Perhaps it reveals this author’s skepticism to admit that the food in Harrison Hot Springs is pleasantly surprising. After all, a place known for wholesome family vacations doesn’t really have to excel in the culinary department. Still, a few choice establishments are making a difference, sourcing as many local ingredients as possible and preparing food that is fresh, of quality, and truly inspired.
Presented without gimmicks, these mom-and-pop establishments let the food really shine. There are no cocktails served in jars. There are no succulents lining the windows. There are no hip-hop songs blaring over the speakers. There are no Edison bulbs hanging from the ceiling. Rather, the restaurants are perfectly unrefined, unpretentious, and delicious.
Muddy Waters Cafe
Unadorned and sharing a space with Baskin Robbins, Muddy Waters Cafe is really all about the food. There is no funky decor, but who needs it? The only design this place requires is the array of fresh-baked pastries that line the service counter. With vegetables sourced at nearby Pristine Farms and everything made in-house, it’s a simple, sumptuous spot for breakfast or lunch. The egg burrito with salsa is hearty and surprisingly filling, while the elk burger with red onion relish sounds as mouth-watering as can be. Fresh fruit, homemade kettle chips—this is what a cafe should be like.
Eat in, and take a bag of little cornmeal button cookies to go—good luck saving them for when you’re back home, though.
Located steps down the main drag from Muddy Waters is the unassuming Morgan’s Bistro, which, from its second-level perch, offers beautiful views of Harrison Lake. The real show-stopping view, though, is the plates of food that will soon warm your insides like grandma’s Christmas potatoes. The bistro is owned and envisioned by Morgan MacLeod, who has no formal cooking training and yet somehow is operating her fourth restaurant (she began with two in Mexico). Because they lack by-the-book education, MacLeod’s recipes are intuitive and insightful, the way you sometimes end up making an incredible meal on a rainy day with nothing else to do.
“There’s nothing like it in Harrison,” says Stewart Pritchard, who came on board years ago to reinvent the restaurant’s wine list, and ended up falling in love with MacLeod’s daughter. They got married and now have a one-year-old, and work together in the bistro. A golden glow envelops the place, which is decorated with vintage-looking chandeliers and black-and-white photographs.
Though over 70 years old, MacLeod drives to Richmond every morning to source fish fillets, and then heads to a local farm to pick up lettuce and other vegetables—meaning every dish is incredibly fresh and fantastically made in B.C. The tender meatballs with pecorino make an excellent appetizer, although it is the lobster baked with cheese and balsamic that might actually change lives. Wholesome, wildly flavourful mains include duck leg with confit and roasted potatoes, or beef tenderloin with whipped potatoes and vegetables. Everything is made in-house, down to the sauces for the meats—which all take at least two days to prepare. Go ahead, lick the plate clean.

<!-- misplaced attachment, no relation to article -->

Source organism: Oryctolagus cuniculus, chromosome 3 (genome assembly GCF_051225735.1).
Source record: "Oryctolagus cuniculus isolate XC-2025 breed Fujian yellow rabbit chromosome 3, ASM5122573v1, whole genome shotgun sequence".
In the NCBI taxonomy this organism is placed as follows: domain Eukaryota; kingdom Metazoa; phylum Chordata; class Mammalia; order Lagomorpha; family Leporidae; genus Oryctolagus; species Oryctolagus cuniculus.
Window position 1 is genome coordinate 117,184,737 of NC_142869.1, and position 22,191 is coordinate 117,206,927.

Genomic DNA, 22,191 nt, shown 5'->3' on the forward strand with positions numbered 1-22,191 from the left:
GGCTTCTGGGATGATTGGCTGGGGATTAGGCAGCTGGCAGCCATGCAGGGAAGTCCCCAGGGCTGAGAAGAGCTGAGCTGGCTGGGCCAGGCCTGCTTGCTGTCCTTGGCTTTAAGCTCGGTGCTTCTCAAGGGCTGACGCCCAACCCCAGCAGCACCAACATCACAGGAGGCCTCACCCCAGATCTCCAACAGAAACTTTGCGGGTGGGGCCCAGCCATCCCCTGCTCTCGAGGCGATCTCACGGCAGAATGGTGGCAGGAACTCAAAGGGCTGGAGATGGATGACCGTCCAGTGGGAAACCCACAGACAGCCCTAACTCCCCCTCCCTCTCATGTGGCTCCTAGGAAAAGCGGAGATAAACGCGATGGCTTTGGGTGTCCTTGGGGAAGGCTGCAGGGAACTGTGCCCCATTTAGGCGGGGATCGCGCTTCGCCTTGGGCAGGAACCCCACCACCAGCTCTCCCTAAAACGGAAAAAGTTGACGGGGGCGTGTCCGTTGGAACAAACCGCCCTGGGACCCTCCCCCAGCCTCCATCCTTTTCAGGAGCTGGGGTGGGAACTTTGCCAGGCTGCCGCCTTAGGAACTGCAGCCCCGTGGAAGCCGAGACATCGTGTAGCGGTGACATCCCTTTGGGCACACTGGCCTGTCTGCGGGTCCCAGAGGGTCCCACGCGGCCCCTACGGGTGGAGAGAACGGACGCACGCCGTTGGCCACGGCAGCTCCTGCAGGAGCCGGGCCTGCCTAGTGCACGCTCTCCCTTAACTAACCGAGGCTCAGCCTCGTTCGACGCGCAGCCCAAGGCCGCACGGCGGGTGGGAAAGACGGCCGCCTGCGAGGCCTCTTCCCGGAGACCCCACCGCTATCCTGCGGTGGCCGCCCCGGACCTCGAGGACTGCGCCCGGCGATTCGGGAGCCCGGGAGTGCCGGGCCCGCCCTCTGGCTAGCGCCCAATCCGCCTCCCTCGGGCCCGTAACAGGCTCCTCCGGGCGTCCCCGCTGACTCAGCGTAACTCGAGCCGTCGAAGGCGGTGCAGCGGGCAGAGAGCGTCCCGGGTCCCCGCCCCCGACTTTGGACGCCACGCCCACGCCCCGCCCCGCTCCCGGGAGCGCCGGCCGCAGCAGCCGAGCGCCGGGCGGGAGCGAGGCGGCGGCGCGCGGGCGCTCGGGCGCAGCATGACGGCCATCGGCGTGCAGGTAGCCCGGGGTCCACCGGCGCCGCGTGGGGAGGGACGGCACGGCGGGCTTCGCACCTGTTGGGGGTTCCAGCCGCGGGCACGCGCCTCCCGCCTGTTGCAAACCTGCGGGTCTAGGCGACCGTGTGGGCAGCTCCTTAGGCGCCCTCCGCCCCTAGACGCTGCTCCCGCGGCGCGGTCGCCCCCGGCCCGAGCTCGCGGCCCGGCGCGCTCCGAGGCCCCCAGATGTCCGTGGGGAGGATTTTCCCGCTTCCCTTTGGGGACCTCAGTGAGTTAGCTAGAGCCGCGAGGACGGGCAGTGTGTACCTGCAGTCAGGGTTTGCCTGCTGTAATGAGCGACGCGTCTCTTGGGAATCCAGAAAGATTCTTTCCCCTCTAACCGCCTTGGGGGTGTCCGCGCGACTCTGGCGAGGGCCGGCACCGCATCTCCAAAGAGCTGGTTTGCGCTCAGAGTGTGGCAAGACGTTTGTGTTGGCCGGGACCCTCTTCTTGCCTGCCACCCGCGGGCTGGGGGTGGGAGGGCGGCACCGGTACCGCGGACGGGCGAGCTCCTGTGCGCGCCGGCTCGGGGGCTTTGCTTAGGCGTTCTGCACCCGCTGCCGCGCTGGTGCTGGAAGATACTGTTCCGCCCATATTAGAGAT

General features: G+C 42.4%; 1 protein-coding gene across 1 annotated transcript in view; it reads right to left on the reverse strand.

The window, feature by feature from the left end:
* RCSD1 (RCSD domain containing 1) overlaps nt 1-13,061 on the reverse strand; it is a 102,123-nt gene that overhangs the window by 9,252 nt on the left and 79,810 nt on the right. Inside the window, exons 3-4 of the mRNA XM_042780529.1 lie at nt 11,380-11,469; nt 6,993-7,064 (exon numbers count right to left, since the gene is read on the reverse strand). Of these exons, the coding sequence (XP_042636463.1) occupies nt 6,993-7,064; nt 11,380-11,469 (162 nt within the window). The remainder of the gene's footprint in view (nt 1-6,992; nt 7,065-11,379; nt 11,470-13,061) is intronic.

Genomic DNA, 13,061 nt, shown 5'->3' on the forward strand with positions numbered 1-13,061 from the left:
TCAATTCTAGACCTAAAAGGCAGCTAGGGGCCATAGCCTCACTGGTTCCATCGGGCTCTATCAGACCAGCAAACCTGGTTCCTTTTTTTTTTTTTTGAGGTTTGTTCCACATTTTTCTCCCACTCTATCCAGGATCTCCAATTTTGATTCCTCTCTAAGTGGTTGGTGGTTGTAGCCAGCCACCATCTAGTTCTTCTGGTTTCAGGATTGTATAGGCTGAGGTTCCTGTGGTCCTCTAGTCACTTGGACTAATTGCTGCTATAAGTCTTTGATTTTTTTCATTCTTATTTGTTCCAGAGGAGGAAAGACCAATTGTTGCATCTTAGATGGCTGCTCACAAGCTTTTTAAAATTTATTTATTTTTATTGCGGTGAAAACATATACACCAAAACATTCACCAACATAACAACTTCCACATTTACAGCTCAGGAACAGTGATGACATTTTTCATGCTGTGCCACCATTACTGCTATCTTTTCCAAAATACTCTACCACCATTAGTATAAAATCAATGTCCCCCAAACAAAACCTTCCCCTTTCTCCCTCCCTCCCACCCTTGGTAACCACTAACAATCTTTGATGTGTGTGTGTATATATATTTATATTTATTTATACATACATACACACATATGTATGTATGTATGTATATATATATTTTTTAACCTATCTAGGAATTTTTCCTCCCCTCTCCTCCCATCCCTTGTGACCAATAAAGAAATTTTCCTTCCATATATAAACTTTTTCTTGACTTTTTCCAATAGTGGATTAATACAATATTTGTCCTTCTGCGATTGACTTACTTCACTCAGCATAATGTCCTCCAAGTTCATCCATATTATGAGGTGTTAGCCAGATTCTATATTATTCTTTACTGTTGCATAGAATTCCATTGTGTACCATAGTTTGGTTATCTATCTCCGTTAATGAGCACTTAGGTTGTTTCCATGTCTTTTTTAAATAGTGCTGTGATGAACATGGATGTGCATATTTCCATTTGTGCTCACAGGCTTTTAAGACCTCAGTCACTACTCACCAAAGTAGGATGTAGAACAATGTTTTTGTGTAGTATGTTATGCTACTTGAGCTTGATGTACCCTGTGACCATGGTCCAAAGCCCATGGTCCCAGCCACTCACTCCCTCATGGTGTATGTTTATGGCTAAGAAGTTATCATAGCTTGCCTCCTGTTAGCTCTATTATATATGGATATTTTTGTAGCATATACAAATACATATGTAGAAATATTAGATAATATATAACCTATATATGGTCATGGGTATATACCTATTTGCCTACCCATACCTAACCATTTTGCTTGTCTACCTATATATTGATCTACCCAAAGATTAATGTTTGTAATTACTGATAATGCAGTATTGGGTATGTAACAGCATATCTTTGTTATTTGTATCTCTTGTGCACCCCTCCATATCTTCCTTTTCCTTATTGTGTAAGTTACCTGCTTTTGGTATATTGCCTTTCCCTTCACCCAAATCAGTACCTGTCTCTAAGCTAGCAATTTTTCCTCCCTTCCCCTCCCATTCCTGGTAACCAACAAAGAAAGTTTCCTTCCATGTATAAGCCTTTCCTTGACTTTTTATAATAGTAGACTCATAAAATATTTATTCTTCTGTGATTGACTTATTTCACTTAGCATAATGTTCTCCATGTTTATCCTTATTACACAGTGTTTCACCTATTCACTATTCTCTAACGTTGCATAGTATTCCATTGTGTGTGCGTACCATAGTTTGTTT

Bonus in Agassiz: The Farm House Natural Cheeses
On one end of the parking lot, you can see a herd of friendly goats; on the other, you can view the room in which the goats’ milk is turned into cheese, and then buy a block to take home. And certainly, nearby Agassiz’s The Farm House Natural Cheeses goat cheddar is worth a package to-go. The creamy, rich flavour and thick texture make for an excellent snack paired with baguette or simply all by its lonesome. It’s that good, and no wonder co-owner Debra Amrein-Boyes is one of only 12 people in Western Canada and the States to be inducted into the Guilde des Fromagers Confrerie de Saint-Uguzon, a prestigious French cheesemakers society.
The Farm House runs a small family dairy farm right on the site of the shop, producing cheese and yogurt from animals that are free of pesticides and hormones. The retail space also boasts meat from the farm, as well as eggs and loaves of organic sourdough. Once you’ve had a taste from the source and have become (rightfully) addicted, pick up Farm House products in Vancouver at the likes of Les Amis du Fromage, Le Marche St. George, and Benton Brothers.
Harrison may not be Vancouver, but it’s not trying to be. The little resort municipality is making legends of its own, like ripples across a hot spring.
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